Fig. 1: NOAA/WPC 7-day rainfall forecast trends wetter North-central and Southeast U.S. and mostly dry in-between.
U.S. 7-day discussion: The upper level flow is quick along the U.S./Canada border and able to focus a persistent thunderstorm zone capable of producing a lot of rain across the Dakotas and into Minnesota through next week (Fig. 1). At the same time slowly evolving low pressure across the coastal Southeast U.S. encourages daily thunderstorm episodes also capable of generating excessive rainfall. Heavy rains also emerge across Mexico as monsoon season is underway. Areas not exposed to the heavy rains described are mostly dry.
Central U.S. hazards to crops discussion: Anomalous important heat risk is always important in July for the Great Plains. Heading into July the shallow soil moisture trend across most of the Great Plains is drier and deep layer soil moisture is dry in the western Great Plains. At a glance, the west/southwest Great Plains are at risk of an evolving drought and possibly a flash drought if sustained hot weather occurs. It’s mostly about temperature in July (unless gully-washer thunderstorms are occurring).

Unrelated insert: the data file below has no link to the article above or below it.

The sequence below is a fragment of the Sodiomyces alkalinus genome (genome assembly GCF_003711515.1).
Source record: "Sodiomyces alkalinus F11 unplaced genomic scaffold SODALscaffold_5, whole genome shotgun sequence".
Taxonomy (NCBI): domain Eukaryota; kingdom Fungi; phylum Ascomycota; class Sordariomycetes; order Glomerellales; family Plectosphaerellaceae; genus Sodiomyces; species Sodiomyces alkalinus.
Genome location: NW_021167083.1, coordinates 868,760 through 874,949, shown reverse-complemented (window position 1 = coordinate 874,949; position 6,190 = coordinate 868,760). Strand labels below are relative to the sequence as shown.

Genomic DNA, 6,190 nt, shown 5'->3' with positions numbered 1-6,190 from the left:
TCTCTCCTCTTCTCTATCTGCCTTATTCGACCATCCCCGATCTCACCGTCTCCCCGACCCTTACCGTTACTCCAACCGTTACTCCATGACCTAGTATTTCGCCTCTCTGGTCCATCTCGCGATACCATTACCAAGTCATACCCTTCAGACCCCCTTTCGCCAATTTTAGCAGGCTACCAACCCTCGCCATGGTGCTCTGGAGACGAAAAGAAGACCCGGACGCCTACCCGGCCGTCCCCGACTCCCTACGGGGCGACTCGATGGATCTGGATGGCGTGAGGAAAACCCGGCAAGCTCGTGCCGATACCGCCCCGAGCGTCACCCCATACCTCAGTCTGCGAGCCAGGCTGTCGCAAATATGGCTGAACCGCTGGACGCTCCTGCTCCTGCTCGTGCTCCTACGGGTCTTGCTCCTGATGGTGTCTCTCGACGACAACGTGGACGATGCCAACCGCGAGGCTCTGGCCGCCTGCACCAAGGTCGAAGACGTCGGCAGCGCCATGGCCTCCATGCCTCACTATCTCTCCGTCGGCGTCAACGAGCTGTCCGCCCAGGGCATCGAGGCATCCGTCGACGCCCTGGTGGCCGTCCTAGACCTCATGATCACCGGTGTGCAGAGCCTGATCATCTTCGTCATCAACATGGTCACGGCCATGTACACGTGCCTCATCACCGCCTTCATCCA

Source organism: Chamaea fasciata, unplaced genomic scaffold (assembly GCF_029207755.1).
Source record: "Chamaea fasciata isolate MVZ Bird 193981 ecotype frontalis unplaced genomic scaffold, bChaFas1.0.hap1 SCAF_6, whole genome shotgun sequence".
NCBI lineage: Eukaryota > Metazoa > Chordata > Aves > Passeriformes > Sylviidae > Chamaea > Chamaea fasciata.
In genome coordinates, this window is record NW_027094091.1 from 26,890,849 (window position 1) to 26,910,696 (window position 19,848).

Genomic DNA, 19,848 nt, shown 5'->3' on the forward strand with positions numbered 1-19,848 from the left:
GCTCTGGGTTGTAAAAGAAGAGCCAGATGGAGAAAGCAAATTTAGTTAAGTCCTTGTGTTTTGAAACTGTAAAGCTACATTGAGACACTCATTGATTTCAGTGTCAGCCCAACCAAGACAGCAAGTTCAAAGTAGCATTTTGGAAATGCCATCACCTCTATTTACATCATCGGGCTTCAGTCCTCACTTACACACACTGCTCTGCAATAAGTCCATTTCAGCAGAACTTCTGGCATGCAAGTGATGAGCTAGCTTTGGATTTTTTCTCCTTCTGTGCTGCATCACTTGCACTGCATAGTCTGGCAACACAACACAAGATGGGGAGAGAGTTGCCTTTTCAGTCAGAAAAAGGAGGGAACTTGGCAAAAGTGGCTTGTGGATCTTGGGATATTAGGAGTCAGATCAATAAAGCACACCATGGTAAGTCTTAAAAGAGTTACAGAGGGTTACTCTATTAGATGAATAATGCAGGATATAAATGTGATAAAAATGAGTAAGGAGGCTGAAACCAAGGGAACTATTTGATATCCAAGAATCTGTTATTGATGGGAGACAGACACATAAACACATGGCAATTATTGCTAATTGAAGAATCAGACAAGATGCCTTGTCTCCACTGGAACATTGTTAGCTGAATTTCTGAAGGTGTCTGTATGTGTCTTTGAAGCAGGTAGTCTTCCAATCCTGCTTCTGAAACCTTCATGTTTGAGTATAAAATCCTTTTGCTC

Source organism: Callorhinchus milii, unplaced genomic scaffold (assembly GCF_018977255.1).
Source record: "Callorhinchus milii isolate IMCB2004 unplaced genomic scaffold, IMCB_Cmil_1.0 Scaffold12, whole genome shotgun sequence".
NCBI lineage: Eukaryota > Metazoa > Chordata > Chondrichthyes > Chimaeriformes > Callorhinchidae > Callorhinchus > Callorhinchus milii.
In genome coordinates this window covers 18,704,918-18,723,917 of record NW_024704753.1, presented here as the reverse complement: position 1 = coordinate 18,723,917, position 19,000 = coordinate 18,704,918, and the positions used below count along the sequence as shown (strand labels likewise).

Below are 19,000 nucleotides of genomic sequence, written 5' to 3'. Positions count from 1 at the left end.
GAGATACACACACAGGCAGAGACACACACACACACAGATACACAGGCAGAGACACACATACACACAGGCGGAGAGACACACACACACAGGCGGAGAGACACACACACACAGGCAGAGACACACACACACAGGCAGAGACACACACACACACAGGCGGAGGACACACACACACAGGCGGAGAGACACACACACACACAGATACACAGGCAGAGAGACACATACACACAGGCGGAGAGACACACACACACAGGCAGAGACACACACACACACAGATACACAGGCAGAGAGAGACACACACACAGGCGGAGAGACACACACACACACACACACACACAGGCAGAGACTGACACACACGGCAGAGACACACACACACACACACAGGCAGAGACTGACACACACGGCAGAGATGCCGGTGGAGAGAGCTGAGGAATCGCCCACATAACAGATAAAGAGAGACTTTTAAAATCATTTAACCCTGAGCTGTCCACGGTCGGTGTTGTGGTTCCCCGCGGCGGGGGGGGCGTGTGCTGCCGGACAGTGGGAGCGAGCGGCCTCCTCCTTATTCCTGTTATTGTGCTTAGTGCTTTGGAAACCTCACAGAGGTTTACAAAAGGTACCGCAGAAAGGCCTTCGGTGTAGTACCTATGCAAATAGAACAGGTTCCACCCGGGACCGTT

Forecast models indicate the first obvious excessive heat risk for the central/west Great Plains next Wednesday. Temperatures will exceed 100F over the dry soil conditions of the western Great Plains. The Corn Belt is very warm and humid. Next Thursday expect 105F centered on west/central Kansas. This location has both shallow layer and deep layer soil moisture deficits and is a concern for fast oncoming drought. On Thursday the heat (into the 90’s) will extend to the Corn Belt. A similar scenario next Friday, possibly a degree or two less hot for the western Plains to the Corn Belt.
July 11-13 looks very hot in the west, central and south Great Plains with widespread 90’s and several areas (with driest soils) exceeding 100F on consecutive days. The Corn Belt is into the 90’s and humid. Dangerous 97F heat in the Corn Belt is not expected. By mid-July thundershowers threaten to squash the excessive heat.